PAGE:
If you think your personal posts don’t impact your employers brand… (I came up with this one)
I’ve got news for you: If I see someone swearing a blue streak in the parking lot of a store, you better believe that it will change my opinion of that store if they walk in and stand behind the counter for their shift. Same thing applies in social media. On or off the clock, on your own account or on theirs, you are intertwined with your employers brand, not because your boss says so, but because the CUSTOMERS say so.
Here I am, jumping on the Three-Words bandwagon created by the one and only Chris Brogan. It’s a tradition that I am more than happy to adopt because of its elegant simplicity. Three words, no more, no less, that serve as inspiration, clarity, and focus for the upcoming year. Three little words that can make a difference in how you feel and how you live. Three little words that can be the difference between ‘more of the same’ and ‘the year things got better’.
Seeing how this is my first attempt at crafting a Three-Words focus for the year, I struggled at the onset with how to really approach this. Do I focus on work? Do I focus on personal life? Do I go all philosophical? Then I realized, why does it need to be limited to one aspect of my life? Why can’t there be three words that transcend my whole being? I can, and will, choose three words to make me better across the board.
Let’s start the insanity…
1) Encourage - Encouragement is one of the most valuable things you can give to another person. To say YES when others say NO. To say GO when others say STOP. My family, friends, students, and colleagues deserve encouragement to strive for great things, to achieve more, and to grab what they want from life. This year, I will be their cheering section.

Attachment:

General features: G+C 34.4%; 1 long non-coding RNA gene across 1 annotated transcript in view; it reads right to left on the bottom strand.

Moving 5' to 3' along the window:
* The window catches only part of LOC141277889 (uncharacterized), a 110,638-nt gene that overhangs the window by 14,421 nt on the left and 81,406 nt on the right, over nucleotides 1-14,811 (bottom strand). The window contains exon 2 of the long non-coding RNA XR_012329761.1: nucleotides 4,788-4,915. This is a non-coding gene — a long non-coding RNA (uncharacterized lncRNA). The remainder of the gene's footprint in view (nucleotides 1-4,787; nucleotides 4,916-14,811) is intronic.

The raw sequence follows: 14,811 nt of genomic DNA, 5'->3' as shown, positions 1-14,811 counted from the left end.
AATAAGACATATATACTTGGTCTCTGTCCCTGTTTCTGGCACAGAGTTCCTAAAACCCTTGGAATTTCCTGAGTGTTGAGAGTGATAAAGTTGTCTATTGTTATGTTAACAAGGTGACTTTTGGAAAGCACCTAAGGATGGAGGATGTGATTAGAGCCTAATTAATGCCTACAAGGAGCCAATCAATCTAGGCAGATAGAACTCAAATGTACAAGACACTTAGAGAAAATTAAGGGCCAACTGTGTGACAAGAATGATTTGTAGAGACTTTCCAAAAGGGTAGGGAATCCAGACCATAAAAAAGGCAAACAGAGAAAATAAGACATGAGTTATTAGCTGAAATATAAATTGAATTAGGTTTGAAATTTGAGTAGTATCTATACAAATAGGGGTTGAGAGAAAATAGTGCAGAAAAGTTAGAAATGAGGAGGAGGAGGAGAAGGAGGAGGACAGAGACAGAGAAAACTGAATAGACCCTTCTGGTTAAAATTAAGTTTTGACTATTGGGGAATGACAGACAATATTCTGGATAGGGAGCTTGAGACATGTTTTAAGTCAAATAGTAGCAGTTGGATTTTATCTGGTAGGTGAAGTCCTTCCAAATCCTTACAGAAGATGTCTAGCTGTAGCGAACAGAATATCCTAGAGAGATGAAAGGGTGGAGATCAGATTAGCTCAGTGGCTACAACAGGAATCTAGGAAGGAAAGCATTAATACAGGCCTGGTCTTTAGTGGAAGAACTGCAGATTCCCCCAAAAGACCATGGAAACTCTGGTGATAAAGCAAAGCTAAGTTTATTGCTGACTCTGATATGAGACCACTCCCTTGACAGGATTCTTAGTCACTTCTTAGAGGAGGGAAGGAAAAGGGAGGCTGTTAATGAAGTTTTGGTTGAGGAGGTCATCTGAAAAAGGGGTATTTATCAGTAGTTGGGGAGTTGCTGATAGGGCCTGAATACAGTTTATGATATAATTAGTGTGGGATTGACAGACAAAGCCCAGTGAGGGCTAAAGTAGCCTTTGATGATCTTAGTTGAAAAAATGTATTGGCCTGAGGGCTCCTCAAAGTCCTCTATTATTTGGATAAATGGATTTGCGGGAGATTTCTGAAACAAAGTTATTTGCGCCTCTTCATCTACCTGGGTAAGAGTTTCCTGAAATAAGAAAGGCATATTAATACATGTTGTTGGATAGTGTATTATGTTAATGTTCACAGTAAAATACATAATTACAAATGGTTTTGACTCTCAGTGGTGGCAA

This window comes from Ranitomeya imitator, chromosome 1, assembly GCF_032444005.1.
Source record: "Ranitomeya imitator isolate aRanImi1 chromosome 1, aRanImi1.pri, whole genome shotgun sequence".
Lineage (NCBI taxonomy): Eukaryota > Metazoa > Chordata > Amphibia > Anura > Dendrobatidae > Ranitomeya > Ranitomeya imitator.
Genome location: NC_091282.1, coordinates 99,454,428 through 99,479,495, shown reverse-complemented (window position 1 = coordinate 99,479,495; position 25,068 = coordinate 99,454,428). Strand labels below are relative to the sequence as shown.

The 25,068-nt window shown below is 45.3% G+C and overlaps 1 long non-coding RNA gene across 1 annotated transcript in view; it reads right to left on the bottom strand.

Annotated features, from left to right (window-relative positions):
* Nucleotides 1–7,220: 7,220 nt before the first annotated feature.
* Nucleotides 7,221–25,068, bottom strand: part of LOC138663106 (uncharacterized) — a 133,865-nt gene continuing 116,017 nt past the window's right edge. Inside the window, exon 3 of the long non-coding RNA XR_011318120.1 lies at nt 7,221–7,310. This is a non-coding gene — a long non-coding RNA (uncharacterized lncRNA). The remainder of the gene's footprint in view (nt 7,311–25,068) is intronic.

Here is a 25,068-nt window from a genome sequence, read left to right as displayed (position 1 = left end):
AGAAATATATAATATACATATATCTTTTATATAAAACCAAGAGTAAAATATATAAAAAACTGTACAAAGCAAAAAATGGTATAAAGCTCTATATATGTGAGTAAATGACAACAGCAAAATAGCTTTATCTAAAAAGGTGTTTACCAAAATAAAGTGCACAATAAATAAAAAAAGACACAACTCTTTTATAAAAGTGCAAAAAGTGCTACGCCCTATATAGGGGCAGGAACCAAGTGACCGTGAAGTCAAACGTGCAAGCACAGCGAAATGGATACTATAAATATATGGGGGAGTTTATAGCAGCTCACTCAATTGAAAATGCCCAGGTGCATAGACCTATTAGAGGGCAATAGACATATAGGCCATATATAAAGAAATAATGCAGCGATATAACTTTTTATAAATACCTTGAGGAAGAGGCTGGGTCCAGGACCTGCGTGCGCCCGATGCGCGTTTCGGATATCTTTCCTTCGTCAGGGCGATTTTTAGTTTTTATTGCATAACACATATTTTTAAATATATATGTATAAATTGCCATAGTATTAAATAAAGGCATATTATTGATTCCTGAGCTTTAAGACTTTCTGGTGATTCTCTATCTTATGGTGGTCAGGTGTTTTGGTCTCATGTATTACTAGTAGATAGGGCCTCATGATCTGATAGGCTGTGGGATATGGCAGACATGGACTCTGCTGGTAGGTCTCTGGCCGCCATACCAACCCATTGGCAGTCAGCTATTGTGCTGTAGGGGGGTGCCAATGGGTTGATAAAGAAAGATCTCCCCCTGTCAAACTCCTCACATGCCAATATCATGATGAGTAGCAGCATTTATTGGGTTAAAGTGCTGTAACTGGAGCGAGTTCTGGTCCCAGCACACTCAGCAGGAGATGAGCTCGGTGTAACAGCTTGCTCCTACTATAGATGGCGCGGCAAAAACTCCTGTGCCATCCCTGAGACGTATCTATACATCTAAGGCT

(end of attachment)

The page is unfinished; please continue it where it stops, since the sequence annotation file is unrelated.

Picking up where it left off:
2) Run - Literally and figuratively. I lost my habit of running a few years ago, and my body has paid the price. Getting softer around the middle is not something I am ok with. 2014 I will run again, if only in fair weather. (Hey, I’m all about improvement, but I’ve never been a huge fan of running in sub-zero temps). But more than just the physical act, I will also run with things that I believe to be important. Taking inspiration and running with it gives me immense satisfaction. Even if some things ultimately don’t turn out how I want them to, I don’t want 2014 to be a year full of ‘what ifs’.
3) Savour - There’s a lot of good that happens in our lives, every day. How often do we really recognize, and take the time to savour it? This year, I’m going to do it a lot. Moments with family, and moments of solitude. Wins at work, and wins at home. Inspiration from old friends, and inspiration from new connections. This will be a year of recognizing the positive, not focusing on the negative.